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LOCKHART v. SULLIVAN

September 6, 1989

ELOISE LOCKHART, Plaintiff,
v.
LOUIS W. SULLIVAN, M.D., Secretary D.H.H.S.; OTIS R. BOWEN, M.D.,; FRANCIS J. O'BYRNE, individually and as A.L.J.I.C., D.H.H.S., OHA; MICHAEL BERNSTEIN, individually and as Supervisory Attorney-Advisor, D.H.H.S., OHA; and OTHER UNKNOWN AGENTS, D.H.H.S., Defendants


Brian Barnett Duff, United States District Judge.


The opinion of the court was delivered by: DUFF

BRIAN BARNETT DUFF, UNITED STATES DISTRICT JUDGE

 DHHS investigated Lockhart's 1983 complaints and decided that they were meritless. Lockhart appealed this decision to the Equal Employment Opportunity Commission's ("EEOC") Office of Review and Appeals. The EEOC affirmed the DHHS's ruling in 1986. Lockhart did not appeal the EEOC decision to a United States district court within the thirty-day period established by law, see id. at § 2000e-16(c), and so action on the substance of Ms. Lockhart's 1983 complaints is finished.

 Finished, that is, unless DHHS retaliated against Lockhart for complaining -- an action which is a separate violation of Title VII. See id. at § 2000e-3(a) (unlawful employment practice to discriminate against person because he or she has filed Title VII charges); Judge v. Marsh, 649 F. Supp. 770, 781-82 (D.D.C. 1986) (applying § 2000e-3(a) to federal employees). In a pro se complaint filed in this court, Lockhart charges that DHHS retaliated soon after she filed her 1983 complaints. According to the complaint, these retaliatory actions prompted Lockhart to file a series of administrative charges and complaints beginning on October 1, 1984 -- charges that allegedly produced heightened retaliation.

 According to records which DHHS has produced to this court, Lockhart filed four EEO complaints in late 1984 and early 1985. *fn1" The first complaint filed November 14, 1984, alleged that DHHS had discriminted against her in not promoting her to a supervisory position in October 1984. The second and third complaints, filed December 12, 1984, alleged that DHHS discriminated in charging her with being absent without leave for 30 minutes in October 1984, and in requiring her to file a formal request for additional leave in November 1984. The third complaint also claimed discrimination and reprisal in the agency's proposal to suspend Lockhart in November 1984. The final complaint, filed March 7, 1985, claimed discrimination and reprisal in the agency's supervision of Lockhart in January 1985 and in constructively discharging her effective March 30, 1985.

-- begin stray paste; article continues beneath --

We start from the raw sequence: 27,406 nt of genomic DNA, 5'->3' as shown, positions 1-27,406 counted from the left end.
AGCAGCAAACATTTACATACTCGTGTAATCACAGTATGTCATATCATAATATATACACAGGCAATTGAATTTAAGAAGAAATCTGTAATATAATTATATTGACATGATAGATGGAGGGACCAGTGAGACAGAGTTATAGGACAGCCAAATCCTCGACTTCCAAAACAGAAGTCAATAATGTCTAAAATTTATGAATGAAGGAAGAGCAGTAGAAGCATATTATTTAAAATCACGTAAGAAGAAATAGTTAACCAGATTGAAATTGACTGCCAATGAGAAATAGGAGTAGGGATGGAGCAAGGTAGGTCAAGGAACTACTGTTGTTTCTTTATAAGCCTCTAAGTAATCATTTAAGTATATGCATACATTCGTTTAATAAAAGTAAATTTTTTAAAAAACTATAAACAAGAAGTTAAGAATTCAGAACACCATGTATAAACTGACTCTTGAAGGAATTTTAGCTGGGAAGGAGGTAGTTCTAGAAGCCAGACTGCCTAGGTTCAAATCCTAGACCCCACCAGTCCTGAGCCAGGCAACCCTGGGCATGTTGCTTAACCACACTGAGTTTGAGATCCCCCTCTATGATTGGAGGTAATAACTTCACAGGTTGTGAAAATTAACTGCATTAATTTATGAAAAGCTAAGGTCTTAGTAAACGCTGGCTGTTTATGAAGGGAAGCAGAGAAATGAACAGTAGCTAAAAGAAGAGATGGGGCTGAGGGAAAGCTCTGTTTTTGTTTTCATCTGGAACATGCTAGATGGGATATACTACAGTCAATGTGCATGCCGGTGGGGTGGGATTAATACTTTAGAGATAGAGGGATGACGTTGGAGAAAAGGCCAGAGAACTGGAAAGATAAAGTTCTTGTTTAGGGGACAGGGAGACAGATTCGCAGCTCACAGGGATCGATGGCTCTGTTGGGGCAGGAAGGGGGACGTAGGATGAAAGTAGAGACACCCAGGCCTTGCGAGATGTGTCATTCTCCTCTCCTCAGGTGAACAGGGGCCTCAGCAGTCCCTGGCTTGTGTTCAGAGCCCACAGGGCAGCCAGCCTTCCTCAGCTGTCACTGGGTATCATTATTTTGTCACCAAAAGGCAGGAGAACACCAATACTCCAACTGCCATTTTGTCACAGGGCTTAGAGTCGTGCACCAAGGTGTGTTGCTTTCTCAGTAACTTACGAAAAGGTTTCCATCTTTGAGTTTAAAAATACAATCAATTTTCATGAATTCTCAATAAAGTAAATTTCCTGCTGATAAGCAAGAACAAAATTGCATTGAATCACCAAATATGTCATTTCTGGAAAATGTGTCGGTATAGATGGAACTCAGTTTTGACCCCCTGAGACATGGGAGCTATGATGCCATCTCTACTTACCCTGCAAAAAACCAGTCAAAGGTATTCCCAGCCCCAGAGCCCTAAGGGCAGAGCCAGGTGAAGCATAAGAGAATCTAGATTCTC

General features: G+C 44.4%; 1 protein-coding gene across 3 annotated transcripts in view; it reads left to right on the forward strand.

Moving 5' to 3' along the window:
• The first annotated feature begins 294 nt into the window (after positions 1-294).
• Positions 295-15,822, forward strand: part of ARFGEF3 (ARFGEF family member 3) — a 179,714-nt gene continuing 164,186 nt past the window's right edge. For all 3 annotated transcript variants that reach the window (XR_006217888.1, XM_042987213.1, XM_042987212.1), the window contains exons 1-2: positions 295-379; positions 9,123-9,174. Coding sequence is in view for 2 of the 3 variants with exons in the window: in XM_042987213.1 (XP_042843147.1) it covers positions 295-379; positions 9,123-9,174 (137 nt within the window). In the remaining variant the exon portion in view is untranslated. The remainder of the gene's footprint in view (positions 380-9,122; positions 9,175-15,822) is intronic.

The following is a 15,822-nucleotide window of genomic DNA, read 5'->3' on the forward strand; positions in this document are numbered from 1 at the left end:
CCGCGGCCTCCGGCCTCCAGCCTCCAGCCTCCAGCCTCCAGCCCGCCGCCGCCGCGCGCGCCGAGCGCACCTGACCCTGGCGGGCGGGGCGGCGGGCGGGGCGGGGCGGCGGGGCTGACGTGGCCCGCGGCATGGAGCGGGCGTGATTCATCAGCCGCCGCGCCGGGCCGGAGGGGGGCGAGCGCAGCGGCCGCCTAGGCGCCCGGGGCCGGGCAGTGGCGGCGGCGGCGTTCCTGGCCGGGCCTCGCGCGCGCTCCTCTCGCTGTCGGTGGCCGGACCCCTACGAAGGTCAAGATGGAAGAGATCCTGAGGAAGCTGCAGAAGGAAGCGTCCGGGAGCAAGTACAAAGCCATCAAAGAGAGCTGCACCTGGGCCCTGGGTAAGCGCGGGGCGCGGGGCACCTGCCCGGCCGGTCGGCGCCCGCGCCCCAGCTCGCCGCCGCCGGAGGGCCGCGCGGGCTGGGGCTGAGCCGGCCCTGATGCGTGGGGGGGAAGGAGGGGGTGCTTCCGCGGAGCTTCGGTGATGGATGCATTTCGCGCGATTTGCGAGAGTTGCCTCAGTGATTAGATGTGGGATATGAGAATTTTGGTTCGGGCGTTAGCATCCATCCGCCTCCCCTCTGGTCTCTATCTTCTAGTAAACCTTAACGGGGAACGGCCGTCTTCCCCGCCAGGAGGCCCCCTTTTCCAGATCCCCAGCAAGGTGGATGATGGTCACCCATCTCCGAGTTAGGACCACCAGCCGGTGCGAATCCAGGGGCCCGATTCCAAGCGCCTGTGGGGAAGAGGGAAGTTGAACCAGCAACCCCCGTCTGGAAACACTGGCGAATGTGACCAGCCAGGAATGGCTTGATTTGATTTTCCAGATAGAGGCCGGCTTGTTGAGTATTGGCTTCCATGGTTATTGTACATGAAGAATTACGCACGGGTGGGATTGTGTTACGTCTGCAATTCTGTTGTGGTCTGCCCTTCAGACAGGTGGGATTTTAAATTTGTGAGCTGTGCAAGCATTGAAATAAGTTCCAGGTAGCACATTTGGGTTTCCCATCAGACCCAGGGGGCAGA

DHHS investigated Lockhart's 1984-85 complaints and proposed findings of no discrimination on all of them on December 12, 1986. Eight days later Lockhart requested a hearing before an EEOC Administrative Law Judge ("ALJ"). The hearing took place over April 4-6, 1988. Lockhart was represented by counsel at this hearing. In October 1988 the ALJ recommended a finding of no discrimination or reprisal against Lockhart. DHHS adopted the ALJ's recommendation on December 20, 1988, and gave Lockhart notice of its decision on January 14, 1989.

 At this point Lockhart had a choice: she could have sought review with the EEOC within 20 days of receiving DHHS's decision, or else appealed to a federal district court. See 42 U.S.C. § 2000e-16(c); 29 C.F.R. § 1613.281 (1988). *fn2" Lockhart decided to do both. She appealed DHHS's adverse decision on her 1984-85 complaints to the EEOC on January 20, 1989, and filed a two-count suit in this court on February 15, 1989. Count 1 of her suit charges employment discrimination in violation of Title VII. Count 2 alleges that DHHS, Otis R. Bowen, *fn3" Francis J. O'Byrne, Michael Bernstein, and other DHHS employees *fn4" violated her rights under the First, Fourth, Fifth, Sixth, and Fourteenth Amendments to the Constitution, as well as her constitutional right to privacy. *fn5"